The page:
Government Agencies

The Legacy of the New Deal: Current Legal and Policy Trends

New York City Young Lawyers Chapter Thursday, May 07, 07:00 PMNew York Athletic Club
180 Central Park South
New York, NY 10019


The Environmental Protection Agency’s Waters of the United States Rule

Environmental Law & Property Rights Practice Group Teleforum Tuesday, April 21, 01:00 PMFederalist Society Teleforum Conference Call

The Environmental Protection Agency and the Army Corps of Engineers are currently engaged in a controversial rulemaking to redefine its jurisdiction over bodies of water through a new definition of the “Waters of the United States” under the Clean Water Act. Some have criticized the proposed rule, claiming that it is an overreach that would give the federal government authority over huge areas of private and state land that are rarely even wet, while others have defended these concerns as overblown and have pointed out the benefits of clarifying what is currently a murky area of law. Our experts will discuss the rulemaking and present both sides of the argument.

  • Brent A. Fewell, Partner, Troutman Sanders LLP
  • Prof. Patrick A. Parenteau, Senior Counsel, Professor of Law, Vermont Law School

The New NLRB Representation Case Rule - Podcast

Labor & Employment Law Practice Group Podcast
Homer L. Deakins, Jr., Brent Garren, John N. Raudabaugh March 30, 2015

On December 15, 2014, the National Labor Relations Board published a final rule amending its representation case procedures, which will become effective on April 14, 2015. According to the Board, the final rule retains the essentials of existing representation case procedures but removes “unnecessary barriers to the fair and expeditious resolution of representation cases.” Among other things, the rule shortens the election process to as few as 14 days from the current median time of 38 days, requires employers to give unions employees’ personal telephone numbers and email addresses, and makes post-election appeals discretionary with the Board rather than as of right.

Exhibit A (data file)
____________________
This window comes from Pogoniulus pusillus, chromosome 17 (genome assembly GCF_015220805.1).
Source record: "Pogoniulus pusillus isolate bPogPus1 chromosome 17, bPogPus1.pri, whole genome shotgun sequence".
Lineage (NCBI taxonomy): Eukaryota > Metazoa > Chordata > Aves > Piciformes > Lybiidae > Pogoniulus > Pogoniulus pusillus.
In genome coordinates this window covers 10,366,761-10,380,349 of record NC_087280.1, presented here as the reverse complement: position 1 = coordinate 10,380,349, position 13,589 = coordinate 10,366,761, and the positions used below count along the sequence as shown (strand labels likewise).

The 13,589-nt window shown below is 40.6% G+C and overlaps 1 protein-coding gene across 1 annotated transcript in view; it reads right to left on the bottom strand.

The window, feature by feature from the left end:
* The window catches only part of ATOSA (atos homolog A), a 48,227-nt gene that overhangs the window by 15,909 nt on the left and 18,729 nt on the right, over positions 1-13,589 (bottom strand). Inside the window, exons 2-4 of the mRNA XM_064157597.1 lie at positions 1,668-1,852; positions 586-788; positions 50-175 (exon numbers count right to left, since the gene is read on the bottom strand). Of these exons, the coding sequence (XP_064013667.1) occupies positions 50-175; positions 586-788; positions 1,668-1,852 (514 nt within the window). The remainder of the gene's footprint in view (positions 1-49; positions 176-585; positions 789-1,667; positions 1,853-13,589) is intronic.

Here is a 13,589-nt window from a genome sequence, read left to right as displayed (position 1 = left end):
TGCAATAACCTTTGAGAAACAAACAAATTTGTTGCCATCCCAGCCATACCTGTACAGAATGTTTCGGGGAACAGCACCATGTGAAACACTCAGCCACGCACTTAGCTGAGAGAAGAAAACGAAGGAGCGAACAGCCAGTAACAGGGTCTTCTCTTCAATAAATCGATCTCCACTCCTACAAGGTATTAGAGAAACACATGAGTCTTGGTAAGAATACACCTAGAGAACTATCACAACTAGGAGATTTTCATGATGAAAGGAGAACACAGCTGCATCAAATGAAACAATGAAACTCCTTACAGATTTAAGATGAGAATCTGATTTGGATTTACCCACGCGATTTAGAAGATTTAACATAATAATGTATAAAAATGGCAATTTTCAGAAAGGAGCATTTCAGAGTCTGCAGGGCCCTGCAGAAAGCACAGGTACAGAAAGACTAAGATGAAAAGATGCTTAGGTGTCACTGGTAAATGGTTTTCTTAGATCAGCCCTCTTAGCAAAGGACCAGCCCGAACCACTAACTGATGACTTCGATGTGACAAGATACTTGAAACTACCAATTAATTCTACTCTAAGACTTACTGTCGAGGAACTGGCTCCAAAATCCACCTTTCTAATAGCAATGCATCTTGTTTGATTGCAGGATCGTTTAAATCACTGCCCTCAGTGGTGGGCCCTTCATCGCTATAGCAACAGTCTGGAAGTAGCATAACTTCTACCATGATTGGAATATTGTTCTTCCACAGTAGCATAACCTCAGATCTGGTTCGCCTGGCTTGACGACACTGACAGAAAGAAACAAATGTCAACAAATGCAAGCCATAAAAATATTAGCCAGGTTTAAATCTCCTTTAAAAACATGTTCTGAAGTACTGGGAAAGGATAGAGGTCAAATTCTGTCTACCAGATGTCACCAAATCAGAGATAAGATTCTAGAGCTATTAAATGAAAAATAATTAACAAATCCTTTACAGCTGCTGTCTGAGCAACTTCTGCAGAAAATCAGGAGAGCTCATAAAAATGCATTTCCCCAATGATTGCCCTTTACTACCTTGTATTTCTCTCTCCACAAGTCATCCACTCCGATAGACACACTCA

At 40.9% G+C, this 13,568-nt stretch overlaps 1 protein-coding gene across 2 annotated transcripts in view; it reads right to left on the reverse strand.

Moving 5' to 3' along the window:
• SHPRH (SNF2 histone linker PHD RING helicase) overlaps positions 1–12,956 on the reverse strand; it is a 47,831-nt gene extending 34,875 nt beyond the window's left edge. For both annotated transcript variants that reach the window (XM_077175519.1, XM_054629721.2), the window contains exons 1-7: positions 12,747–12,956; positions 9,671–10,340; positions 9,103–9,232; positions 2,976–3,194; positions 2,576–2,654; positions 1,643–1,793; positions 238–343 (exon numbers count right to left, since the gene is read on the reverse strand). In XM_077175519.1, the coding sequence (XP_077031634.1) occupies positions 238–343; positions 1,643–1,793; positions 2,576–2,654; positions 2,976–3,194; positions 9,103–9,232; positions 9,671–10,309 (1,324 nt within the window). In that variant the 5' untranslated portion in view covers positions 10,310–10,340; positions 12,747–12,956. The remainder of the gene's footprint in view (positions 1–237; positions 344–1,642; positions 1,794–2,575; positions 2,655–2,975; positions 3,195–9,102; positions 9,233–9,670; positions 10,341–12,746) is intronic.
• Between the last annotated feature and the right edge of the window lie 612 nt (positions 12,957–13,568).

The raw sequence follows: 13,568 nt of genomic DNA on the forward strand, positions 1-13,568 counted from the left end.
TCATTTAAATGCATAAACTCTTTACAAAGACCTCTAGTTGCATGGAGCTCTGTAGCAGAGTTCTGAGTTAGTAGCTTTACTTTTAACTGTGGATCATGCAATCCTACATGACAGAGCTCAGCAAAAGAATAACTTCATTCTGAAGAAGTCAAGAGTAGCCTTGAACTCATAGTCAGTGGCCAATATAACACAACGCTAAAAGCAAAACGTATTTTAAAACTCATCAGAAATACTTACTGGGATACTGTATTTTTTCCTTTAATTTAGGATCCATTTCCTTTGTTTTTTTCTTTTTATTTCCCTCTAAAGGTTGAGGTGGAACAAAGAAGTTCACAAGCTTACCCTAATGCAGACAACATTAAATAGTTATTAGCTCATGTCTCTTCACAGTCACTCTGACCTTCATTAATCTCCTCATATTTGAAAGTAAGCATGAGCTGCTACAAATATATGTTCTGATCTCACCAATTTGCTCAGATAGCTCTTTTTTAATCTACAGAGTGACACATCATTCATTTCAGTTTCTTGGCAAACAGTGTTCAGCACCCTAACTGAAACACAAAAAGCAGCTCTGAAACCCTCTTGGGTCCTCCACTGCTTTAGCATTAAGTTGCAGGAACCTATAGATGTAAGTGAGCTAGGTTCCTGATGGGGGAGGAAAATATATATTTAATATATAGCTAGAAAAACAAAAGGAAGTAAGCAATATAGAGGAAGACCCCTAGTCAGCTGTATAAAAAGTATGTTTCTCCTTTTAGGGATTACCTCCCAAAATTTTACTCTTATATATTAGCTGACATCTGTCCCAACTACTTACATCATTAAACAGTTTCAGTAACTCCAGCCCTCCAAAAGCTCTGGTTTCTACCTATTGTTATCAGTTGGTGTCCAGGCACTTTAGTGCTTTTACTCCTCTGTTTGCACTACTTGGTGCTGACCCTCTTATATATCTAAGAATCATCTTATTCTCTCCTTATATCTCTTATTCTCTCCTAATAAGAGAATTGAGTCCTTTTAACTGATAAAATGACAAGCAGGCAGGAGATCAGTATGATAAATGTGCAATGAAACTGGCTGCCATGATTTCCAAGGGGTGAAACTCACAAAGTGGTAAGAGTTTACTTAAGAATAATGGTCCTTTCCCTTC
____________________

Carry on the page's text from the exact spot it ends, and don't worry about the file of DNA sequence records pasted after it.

The final rule has been challenged in lawsuits brought by employer associations in the U.S. District Courts for the District of Columbia and Western District of Texas. The complaints allege that the rule will restrict communication between employers and employees before an election, depriving employers of due process and speech rights and employees of information needed to decide intelligently how to vote.

  • Homer L. Deakins, Jr., Chairman Emeritus, Ogletree, Deakins, Nash, Smoak & Stewart, P.C.
  • Brent Garren, Deputy General Counsel, Local 32BJ, Service Employees International Union
  • Hon. John N. Raudabaugh, former member, National Labor Relations Board, Reed Larson Professor of Labor Law, Ave Maria School of Law, National Right To Work Legal Defense Foundation

Consumer Financial Protection Bureau Update - March 2015 - Podcast

Financial Services & E-Commerce Practice Group Podcast
Wayne A. Abernathy, Todd J. Zywicki March 13, 2015

Members of the Federalist Society’s Financial Services & E-Commerce Practice Group Executive Committee provided an update on recent important activity at the Consumer Financial Protection Bureau (CFPB). Recent developments included the results of the CFPB's arbitration study, the suspension of credit card agreement submission to the CFPB, new criticism of the CFPB's mortgage rate tool, and new payday lending rules.

  • Hon. Wayne A. Abernathy, Executive VP for Financial Institutions Policy and Regulatory Affairs, American Bankers Association
  • Prof. Todd J. Zywicki, Foundation Professor of Law, George Mason University School of Law

“Sue-and-Settle” and the Endangered Species Act - Podcast

Environmental Law & Property Rights and Federalism & Separation of Powers Practice Groups Podcast
Susan Combs, Justin Pidot, William Yeatman February 18, 2015

Endangered Species Act listing settlements between the Environmental Protection Agency and private parties have not always allowed state participation or input. Truncated legal proceedings may not sufficiently recognize private partnerships with states to remedy habitat conservation concerns. State actors, energy industries, ranchers, and private property owners have asked how the process may better serve all interests. As some states face settlement decrees that represent potentially dozens – to over a hundred – new listings, is there a way to ensure equity and full process for all concerned parties?

  • Hon. Susan Combs, Former Comptroller of Public Accounts, State of Texas
  • Prof. Justin Pidot, University of Denver Sturm College of Law
  • William Yeatman, Senior Fellow, Competitive Enterprise Institute